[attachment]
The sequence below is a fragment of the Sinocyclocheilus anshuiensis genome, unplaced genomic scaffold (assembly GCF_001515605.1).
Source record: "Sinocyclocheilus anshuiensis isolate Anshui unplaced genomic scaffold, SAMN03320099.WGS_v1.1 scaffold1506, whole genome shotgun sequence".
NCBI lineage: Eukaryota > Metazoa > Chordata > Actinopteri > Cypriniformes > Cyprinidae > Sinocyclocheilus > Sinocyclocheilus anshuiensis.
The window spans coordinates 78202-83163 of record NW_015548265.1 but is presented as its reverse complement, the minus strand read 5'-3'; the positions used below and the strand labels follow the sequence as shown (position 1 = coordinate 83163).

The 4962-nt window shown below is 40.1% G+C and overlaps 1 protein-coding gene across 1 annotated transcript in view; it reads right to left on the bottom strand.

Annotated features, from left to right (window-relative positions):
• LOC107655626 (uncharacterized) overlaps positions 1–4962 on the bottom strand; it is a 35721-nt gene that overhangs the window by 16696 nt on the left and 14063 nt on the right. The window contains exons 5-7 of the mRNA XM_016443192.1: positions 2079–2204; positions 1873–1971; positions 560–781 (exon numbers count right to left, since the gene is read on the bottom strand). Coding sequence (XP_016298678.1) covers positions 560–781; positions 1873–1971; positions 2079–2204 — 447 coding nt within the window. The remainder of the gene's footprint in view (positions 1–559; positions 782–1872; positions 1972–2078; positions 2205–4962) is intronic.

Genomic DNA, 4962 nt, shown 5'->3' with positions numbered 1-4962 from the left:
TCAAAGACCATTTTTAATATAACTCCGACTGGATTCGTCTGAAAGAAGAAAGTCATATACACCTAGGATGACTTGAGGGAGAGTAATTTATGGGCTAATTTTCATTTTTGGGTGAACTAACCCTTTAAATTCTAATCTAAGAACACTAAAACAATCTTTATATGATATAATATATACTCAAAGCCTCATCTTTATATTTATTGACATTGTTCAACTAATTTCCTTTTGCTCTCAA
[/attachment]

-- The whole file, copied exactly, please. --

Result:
The sequence below is a fragment of the Sinocyclocheilus anshuiensis genome, unplaced genomic scaffold (assembly GCF_001515605.1).
Source record: "Sinocyclocheilus anshuiensis isolate Anshui unplaced genomic scaffold, SAMN03320099.WGS_v1.1 scaffold1506, whole genome shotgun sequence".
NCBI lineage: Eukaryota > Metazoa > Chordata > Actinopteri > Cypriniformes > Cyprinidae > Sinocyclocheilus > Sinocyclocheilus anshuiensis.
The window spans coordinates 78202-83163 of record NW_015548265.1 but is presented as its reverse complement, the minus strand read 5'-3'; the positions used below and the strand labels follow the sequence as shown (position 1 = coordinate 83163).

The 4962-nt window shown below is 40.1% G+C and overlaps 1 protein-coding gene across 1 annotated transcript in view; it reads right to left on the bottom strand.

Annotated features, from left to right (window-relative positions):
• LOC107655626 (uncharacterized) overlaps positions 1–4962 on the bottom strand; it is a 35721-nt gene that overhangs the window by 16696 nt on the left and 14063 nt on the right. The window contains exons 5-7 of the mRNA XM_016443192.1: positions 2079–2204; positions 1873–1971; positions 560–781 (exon numbers count right to left, since the gene is read on the bottom strand). Coding sequence (XP_016298678.1) covers positions 560–781; positions 1873–1971; positions 2079–2204 — 447 coding nt within the window. The remainder of the gene's footprint in view (positions 1–559; positions 782–1872; positions 1972–2078; positions 2205–4962) is intronic.

Genomic DNA, 4962 nt, shown 5'->3' with positions numbered 1-4962 from the left:
TCAAAGACCATTTTTAATATAACTCCGACTGGATTCGTCTGAAAGAAGAAAGTCATATACACCTAGGATGACTTGAGGGAGAGTAATTTATGGGCTAATTTTCATTTTTGGGTGAACTAACCCTTTAAATTCTAATCTAAGAACACTAAAACAATCTTTATATGATATAATATATACTCAAAGCCTCATCTTTATATTTATTGACATTGTTCAACTAATTTCCTTTTGCTCTCAA